I realize it may seem anachronistic to be researching LinkedIn through books (and not even e-books, but the old fashioned paper-based kind). However, while it’s entirely possible that the same information may be available through blog posts and other modern sources, if it’s packaged nicely for me and waiting at the local public library, why not give it a try?
Today I’ll be discussing Graduate to LinkedIn: Jump-start your career network now by John Fowler and Melissa Giovagnoli Wilson.
As the title suggests, this book is aimed at university students. The main point is that it’s tough to find a job these days, so it’s important to build business relationships while still in school. In order to do so, you need to take what the authors call the “Networlding approach.” Networlding is a buzz word developed by the second author in a previous book, and what it boils down to is networking in such a way that you form strong, mutually supportive relationships with the people in your network. Personally, I think Networlding is the same as effective networking, but the authors insist that Networlding leads to both internal and external fulfillment, and I have never felt quite that way about my own experiences with networking.
The book was published in 2010, so I was concerned that it would seem a bit dated (if that sounds unfair, consider that LinkedIn has been around for less than 10 years, and it has already been two and a half years since the beginning of 2010). Fortunately, I found this was not the case, with the minor exception of a few features that have changed names. I did find an unusually high number of typos, though, and upon further investigation discovered that the book is not printed by a major publisher, but instead by a small press operated by the second author.
The authors’ style is quite readable, if you’re not distracted by the typos, and they do a good job of balancing explanations of LinkedIn’s specific features with higher level discussions of the philosophy behind the site. The bite sized real life success stories that are mixed in every now and then are effective as concrete examples of the potential of LinkedIn. I especially appreciated the time the authors took to explain some concepts and best practices that many would consider beyond the scope of this type of publication; for example, they go into a fair amount of detail when discussing informational interviews, from how to request one to what topics to bring up at the interview. Although there are many examples in the main text of how to phrase your communications, the appendix helpfully provides samples of the following:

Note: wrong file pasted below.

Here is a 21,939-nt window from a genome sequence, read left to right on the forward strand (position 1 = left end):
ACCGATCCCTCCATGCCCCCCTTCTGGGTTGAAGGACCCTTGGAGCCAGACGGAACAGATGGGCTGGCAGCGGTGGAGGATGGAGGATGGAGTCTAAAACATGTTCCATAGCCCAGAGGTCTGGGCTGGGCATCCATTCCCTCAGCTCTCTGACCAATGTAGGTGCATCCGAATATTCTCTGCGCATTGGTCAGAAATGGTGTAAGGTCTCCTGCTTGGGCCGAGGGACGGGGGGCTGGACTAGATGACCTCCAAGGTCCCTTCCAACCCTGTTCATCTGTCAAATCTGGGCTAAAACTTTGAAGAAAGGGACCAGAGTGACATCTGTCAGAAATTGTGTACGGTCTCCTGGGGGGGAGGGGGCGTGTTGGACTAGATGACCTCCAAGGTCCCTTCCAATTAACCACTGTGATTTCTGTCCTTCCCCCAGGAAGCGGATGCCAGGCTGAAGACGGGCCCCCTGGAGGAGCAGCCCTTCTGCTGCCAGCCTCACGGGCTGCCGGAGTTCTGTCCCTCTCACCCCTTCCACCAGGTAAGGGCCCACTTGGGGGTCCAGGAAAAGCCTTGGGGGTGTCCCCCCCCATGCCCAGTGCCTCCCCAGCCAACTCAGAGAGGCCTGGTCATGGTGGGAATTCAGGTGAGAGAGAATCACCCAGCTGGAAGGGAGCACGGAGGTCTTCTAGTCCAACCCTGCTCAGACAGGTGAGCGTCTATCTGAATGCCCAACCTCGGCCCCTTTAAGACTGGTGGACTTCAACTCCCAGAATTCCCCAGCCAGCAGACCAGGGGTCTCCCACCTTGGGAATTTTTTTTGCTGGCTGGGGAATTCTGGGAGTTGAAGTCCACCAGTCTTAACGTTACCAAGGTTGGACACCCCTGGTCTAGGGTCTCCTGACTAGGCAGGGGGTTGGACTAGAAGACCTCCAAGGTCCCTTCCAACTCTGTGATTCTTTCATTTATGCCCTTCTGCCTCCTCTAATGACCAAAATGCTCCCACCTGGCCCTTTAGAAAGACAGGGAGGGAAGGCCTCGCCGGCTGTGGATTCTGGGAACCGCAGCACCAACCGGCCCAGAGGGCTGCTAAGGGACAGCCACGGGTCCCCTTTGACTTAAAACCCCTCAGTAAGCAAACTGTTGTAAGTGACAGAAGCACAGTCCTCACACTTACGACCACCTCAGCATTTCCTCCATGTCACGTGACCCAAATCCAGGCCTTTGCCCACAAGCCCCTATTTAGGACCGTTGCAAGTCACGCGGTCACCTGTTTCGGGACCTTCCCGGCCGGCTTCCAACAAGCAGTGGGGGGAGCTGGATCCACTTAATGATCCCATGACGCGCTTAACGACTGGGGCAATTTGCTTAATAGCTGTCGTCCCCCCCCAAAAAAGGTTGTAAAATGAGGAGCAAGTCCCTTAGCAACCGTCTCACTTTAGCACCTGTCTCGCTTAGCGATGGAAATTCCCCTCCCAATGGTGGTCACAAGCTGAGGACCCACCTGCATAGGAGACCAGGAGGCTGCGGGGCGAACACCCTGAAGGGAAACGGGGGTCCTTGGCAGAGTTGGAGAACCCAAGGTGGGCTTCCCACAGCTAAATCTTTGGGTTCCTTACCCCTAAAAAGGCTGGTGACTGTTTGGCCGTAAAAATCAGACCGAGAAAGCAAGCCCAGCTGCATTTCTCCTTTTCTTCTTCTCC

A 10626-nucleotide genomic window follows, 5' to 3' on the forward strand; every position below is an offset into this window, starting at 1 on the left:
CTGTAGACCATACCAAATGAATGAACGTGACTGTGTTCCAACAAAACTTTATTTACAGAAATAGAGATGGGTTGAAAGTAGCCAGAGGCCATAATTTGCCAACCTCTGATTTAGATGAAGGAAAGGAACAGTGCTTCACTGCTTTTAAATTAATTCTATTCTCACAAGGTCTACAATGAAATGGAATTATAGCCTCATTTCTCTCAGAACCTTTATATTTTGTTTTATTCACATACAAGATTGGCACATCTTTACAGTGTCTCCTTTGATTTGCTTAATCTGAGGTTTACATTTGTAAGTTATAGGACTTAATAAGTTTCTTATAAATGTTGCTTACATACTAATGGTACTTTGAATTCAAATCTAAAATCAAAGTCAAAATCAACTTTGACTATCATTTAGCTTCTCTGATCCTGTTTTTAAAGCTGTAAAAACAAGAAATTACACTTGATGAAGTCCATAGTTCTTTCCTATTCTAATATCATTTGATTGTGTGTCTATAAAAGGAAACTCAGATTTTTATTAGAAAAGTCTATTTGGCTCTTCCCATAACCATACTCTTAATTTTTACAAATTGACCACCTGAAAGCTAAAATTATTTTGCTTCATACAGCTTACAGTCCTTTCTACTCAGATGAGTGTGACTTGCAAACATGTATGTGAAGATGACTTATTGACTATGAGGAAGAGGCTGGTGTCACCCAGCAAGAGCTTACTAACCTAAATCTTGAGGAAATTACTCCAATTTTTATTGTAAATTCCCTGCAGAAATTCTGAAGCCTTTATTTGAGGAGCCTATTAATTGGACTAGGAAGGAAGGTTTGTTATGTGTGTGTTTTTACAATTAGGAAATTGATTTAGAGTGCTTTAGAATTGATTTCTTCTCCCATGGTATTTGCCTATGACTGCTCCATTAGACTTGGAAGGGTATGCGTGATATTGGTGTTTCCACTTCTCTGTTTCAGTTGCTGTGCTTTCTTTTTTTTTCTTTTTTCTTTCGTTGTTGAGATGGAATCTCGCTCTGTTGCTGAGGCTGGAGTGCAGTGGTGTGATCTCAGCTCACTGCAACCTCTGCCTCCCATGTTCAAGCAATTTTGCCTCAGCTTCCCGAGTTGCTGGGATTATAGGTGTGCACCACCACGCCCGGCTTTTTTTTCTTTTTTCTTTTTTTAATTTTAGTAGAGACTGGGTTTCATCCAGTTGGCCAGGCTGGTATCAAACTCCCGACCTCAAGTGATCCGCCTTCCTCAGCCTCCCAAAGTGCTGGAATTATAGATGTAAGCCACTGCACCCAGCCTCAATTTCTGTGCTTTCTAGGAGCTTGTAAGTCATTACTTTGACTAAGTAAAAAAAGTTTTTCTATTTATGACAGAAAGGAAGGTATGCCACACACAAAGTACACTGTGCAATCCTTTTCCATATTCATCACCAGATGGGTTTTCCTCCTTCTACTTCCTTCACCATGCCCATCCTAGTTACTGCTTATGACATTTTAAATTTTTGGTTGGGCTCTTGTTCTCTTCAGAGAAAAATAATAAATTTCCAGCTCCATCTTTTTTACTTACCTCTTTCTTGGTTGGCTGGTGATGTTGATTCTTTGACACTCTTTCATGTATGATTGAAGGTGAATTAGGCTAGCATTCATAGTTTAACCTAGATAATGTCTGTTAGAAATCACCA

- Inviting someone to connect
- Requesting an introduction (including messages for both the person to whom you’re being introduced, and the person giving the introduction)
- Requesting a recommendation
- Writing a recommendation
- Requesting an informational interview
Less helpful is the second part of the appendix, “other Networlding tools for your career success,” where the second author shamelessly promotes three of her previous books (Amazon.com and Publishers Weekly reviews and all).
Final verdict? I would definitely recommend it for business students, who are the book’s target audience. Some of the examples don’t apply to people outside of the business world, but many of them are reasonably universal. At 161 pages for the main text, it’s a quick read, and I can think of many less productive uses of your time, so give it a shot if you’re interested. I can’t help but end by pointing out that while the authors state they are giving half of the proceeds from the book to “initiatives that help 12-29 year olds improve their chances of success in the world,” they don’t specify which initiatives will receive the money, and the first author (who is presumably quite concerned with his own chances of success) happens to have been under 30 at the time of publication. I’ll give them the benefit of the doubt and call it a coincidence.